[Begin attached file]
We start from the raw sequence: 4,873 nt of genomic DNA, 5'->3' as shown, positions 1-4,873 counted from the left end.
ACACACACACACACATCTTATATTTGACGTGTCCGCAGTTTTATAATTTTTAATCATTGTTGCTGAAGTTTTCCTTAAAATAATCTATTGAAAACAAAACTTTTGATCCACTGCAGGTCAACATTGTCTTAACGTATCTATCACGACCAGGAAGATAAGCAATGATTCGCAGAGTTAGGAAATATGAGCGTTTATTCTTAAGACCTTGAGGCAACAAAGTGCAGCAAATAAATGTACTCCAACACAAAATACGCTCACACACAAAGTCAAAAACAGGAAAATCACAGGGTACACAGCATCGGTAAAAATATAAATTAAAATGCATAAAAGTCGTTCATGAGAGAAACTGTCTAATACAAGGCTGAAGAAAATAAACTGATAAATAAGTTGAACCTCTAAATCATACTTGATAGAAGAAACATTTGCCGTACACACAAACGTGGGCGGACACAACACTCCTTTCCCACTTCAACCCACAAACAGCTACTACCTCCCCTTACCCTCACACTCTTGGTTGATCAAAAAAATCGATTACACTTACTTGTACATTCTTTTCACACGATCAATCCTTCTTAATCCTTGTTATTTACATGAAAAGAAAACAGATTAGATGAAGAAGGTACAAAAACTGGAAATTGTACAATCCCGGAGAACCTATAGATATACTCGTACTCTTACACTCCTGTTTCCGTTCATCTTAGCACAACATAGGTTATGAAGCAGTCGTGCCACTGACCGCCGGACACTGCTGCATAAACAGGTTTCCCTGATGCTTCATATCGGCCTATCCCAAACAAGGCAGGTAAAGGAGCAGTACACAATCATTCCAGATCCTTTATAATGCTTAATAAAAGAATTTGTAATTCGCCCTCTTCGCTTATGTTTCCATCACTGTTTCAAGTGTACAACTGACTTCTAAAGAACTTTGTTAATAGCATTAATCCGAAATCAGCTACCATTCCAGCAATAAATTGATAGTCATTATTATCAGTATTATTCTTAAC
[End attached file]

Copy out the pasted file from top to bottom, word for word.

We start from the raw sequence: 4,873 nt of genomic DNA, 5'->3' as shown, positions 1-4,873 counted from the left end.
ACACACACACACACATCTTATATTTGACGTGTCCGCAGTTTTATAATTTTTAATCATTGTTGCTGAAGTTTTCCTTAAAATAATCTATTGAAAACAAAACTTTTGATCCACTGCAGGTCAACATTGTCTTAACGTATCTATCACGACCAGGAAGATAAGCAATGATTCGCAGAGTTAGGAAATATGAGCGTTTATTCTTAAGACCTTGAGGCAACAAAGTGCAGCAAATAAATGTACTCCAACACAAAATACGCTCACACACAAAGTCAAAAACAGGAAAATCACAGGGTACACAGCATCGGTAAAAATATAAATTAAAATGCATAAAAGTCGTTCATGAGAGAAACTGTCTAATACAAGGCTGAAGAAAATAAACTGATAAATAAGTTGAACCTCTAAATCATACTTGATAGAAGAAACATTTGCCGTACACACAAACGTGGGCGGACACAACACTCCTTTCCCACTTCAACCCACAAACAGCTACTACCTCCCCTTACCCTCACACTCTTGGTTGATCAAAAAAATCGATTACACTTACTTGTACATTCTTTTCACACGATCAATCCTTCTTAATCCTTGTTATTTACATGAAAAGAAAACAGATTAGATGAAGAAGGTACAAAAACTGGAAATTGTACAATCCCGGAGAACCTATAGATATACTCGTACTCTTACACTCCTGTTTCCGTTCATCTTAGCACAACATAGGTTATGAAGCAGTCGTGCCACTGACCGCCGGACACTGCTGCATAAACAGGTTTCCCTGATGCTTCATATCGGCCTATCCCAAACAAGGCAGGTAAAGGAGCAGTACACAATCATTCCAGATCCTTTATAATGCTTAATAAAAGAATTTGTAATTCGCCCTCTTCGCTTATGTTTCCATCACTGTTTCAAGTGTACAACTGACTTCTAAAGAACTTTGTTAATAGCATTAATCCGAAATCAGCTACCATTCCAGCAATAAATTGATAGTCATTATTATCAGTATTATTCTTAAC